Is this increased scrutiny from the regulator agencies truly beneficial?   The stated purpose of the Los Angeles Health Department is to “…protect health, prevent disease, and promote the health and well-being for all persons in Los Angeles County.”[i]  So are they fulfilling their commission?  Since Los Angeles County introduced the grading system in January of 1998 and required that grade cards be displayed in the window the incidence of food-borne illness hospitalizations has decreased by 20 percent.[ii]  

A 20 percent decrease is statistically significant.  So where does the 3rd Party inspection fit into this equation?  In a perfect world, the HD regulator would show up mid morning or mid afternoon, do their inspection, issue the A that was clearly earned and then go away until next quarter.  When the inspection uncovers substantive issues like vermin infestation, sewage, lack of potable or hot water or unsafe food temperatures then the restaurant should be issued whatever grade or lack thereof they’ve earned. 

Unfortunately, we don’t live in a perfect world.  More often than not, the inspector will show up at the worst possible time on the worst possible day.  There is no such thing as rescheduling.  The restaurant is on the inspector’s timeframe now and any attempt at suggesting otherwise could be misconstrued as obstructionism.  (Ever try arguing with an officer in the white zone at LAX?)  It is inevitable that mishaps will occur even in the most conscientious kitchens on a busy day and these mishaps belong in the inspection report.  However, restaurants can also be issued violations for such trivial offenses as worn gaskets on refrigerator doors, improperly displayed signs, burned-out light bulbs, ice scoops placed improperly, faulty paperwork and other such minutiae. 

It doesn’t take much to lose a perfect score, even in the best-run restaurants.  The restaurant gets a surge of walk-in business on the very day of the big private party.  The plumbing picks that day to back-up and both the manager and sous chef are out ill.  The inspector shows up at the height of lunch, just in time to catch one of the waiters sneezing into his hands before rushing out with a customer’s meal.  It happens.  I’ve witnessed it.  How fortunate for this particular restaurant that in this case, the inspector was from a 3rd Party and not from the County.  Sure, the restaurant scored a mid-80’s B grade, but they didn’t have to post the grade for the entire world to see.  The owner got a detailed report of what the staff and employees were doing or not doing as well as pictures posted to a password protected on-line gallery showing all of the violations in his restaurant.  Too often an owner will take for granted that his or her entire staff is as enthusiastic about cleanliness and safety as he or she is.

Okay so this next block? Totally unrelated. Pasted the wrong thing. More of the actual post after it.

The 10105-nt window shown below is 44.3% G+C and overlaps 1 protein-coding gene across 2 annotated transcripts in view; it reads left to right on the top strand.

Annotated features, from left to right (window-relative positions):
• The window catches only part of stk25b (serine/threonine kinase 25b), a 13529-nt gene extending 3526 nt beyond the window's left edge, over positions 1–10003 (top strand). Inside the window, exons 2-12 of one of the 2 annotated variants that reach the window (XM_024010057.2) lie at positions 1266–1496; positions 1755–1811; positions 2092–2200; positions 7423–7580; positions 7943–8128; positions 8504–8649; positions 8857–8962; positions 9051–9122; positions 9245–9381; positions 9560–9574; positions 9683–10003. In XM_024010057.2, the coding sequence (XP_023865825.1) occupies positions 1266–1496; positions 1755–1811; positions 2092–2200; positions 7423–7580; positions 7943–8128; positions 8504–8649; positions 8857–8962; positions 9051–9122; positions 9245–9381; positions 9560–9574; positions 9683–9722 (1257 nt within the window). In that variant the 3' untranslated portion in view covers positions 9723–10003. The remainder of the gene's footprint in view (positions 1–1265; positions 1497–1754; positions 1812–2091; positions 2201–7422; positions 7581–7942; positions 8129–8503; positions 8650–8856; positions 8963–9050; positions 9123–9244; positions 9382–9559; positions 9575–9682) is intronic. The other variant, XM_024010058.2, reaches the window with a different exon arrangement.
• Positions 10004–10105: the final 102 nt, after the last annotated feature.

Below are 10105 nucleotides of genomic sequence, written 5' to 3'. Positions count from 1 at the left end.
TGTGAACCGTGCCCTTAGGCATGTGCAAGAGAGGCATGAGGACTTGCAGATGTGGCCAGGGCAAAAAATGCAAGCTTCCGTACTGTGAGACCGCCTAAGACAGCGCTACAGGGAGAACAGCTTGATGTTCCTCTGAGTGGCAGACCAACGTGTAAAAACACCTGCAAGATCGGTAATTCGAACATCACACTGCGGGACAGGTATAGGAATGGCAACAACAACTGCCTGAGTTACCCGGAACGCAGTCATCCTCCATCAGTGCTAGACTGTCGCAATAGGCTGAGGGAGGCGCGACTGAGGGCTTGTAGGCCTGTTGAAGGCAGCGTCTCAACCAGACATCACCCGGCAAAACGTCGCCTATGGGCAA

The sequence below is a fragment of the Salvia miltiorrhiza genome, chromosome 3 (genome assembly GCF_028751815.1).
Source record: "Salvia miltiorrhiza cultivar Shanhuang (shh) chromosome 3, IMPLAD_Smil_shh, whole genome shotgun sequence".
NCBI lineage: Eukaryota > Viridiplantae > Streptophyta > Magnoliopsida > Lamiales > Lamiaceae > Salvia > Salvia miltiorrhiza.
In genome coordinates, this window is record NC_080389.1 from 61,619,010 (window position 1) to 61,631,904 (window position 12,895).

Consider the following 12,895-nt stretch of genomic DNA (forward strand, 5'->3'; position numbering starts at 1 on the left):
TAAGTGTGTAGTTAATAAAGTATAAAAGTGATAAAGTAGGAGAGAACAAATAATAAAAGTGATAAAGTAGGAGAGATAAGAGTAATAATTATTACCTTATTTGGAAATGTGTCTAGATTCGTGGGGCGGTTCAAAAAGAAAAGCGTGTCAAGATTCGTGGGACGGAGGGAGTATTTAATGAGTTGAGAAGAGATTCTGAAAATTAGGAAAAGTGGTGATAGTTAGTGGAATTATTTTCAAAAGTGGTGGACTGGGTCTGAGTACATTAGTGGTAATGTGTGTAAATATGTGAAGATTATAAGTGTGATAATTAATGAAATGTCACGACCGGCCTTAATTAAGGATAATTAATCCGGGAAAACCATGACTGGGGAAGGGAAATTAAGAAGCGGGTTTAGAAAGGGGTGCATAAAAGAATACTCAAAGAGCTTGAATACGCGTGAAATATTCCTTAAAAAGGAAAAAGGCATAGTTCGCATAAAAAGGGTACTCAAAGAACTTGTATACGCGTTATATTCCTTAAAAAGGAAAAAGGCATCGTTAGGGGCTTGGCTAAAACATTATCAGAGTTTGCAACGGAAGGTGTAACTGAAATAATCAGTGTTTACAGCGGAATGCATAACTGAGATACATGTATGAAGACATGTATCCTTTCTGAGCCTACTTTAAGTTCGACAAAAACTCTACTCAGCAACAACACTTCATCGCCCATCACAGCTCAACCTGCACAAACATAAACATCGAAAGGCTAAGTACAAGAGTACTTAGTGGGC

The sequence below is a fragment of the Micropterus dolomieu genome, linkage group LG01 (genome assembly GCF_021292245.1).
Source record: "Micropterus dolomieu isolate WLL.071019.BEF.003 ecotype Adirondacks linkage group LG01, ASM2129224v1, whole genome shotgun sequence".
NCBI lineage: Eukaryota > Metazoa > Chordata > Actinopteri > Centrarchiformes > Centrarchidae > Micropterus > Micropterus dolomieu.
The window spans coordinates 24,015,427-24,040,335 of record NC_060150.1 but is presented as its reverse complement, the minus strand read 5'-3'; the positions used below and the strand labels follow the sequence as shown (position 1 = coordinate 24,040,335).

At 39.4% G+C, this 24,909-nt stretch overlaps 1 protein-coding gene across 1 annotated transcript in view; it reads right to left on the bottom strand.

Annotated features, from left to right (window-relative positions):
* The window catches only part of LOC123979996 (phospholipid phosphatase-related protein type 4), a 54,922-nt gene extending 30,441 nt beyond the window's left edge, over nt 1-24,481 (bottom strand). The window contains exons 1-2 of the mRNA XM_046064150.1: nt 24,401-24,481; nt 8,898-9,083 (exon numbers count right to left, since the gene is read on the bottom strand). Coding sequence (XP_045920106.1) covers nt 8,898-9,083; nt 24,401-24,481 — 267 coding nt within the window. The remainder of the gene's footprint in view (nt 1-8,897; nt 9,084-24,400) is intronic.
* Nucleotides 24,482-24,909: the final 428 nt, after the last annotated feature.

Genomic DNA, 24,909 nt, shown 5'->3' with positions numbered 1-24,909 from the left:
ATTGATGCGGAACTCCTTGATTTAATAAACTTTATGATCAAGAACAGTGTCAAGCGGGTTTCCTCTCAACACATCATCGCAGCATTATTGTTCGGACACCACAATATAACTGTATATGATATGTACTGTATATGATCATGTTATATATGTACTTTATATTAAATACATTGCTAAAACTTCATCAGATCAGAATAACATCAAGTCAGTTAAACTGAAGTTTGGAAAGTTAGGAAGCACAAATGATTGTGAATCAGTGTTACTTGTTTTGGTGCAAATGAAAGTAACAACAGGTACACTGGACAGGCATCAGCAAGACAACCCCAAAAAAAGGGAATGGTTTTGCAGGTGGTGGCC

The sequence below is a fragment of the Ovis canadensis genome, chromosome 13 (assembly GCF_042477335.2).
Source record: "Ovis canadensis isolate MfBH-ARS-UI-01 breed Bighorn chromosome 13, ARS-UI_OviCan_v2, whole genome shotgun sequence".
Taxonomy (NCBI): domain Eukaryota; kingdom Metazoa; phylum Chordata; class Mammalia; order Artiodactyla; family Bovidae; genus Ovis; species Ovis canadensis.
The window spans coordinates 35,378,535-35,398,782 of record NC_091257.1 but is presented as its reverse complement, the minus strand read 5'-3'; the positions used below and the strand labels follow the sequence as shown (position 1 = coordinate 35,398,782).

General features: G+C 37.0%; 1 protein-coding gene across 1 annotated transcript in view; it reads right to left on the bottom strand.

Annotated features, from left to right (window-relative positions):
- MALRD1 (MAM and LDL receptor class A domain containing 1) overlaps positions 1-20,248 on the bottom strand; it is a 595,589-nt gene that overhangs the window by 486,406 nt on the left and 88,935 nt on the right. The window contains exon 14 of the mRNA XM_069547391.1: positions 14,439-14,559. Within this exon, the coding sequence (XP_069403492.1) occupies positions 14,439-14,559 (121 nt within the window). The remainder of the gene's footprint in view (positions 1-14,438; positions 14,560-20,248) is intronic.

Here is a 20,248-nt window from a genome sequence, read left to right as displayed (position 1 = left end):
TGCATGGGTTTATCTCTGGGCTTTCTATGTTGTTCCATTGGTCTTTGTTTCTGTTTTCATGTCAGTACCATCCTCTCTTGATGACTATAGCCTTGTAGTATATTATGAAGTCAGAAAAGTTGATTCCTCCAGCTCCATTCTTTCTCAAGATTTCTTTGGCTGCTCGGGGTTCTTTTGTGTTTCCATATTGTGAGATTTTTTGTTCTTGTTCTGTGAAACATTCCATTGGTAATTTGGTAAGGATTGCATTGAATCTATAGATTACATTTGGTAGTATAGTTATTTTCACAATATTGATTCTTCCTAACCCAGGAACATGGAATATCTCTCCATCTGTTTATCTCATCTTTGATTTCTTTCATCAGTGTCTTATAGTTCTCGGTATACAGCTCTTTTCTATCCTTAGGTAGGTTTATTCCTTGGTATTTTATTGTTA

Upon analysis, it turns out the restaurant had been calling in a plumber about once a month.  The 3rd Party Inspection team recommended an inexpensive drain-lock that kept the nightly cleaning crew from flushing solid debris down the drains and a green enzyme cleaner was added to their regular routine.  The result: no more clogged drains and one less plumber on the monthly payroll.  Additionally, the restaurant was offered a refresher training course to hammer home all of those employee health and hygiene practices that are so easy to neglect in the heat of a busy lunch crunch. 

From September through December of 2011 in Los Angeles alone, there have been over three hundred facility closures due to an intervention by the LA County Health Department.[iii]  Among these closures included some well-known places that would come as a shock to many Los Angelinos.  A quick tabulation on the County’s website shows that nearly 2200 restaurants have recently been downgraded from an A to a B grade.[iv]  Again, there are some real surprises on this list, including some of my own favorite watering holes.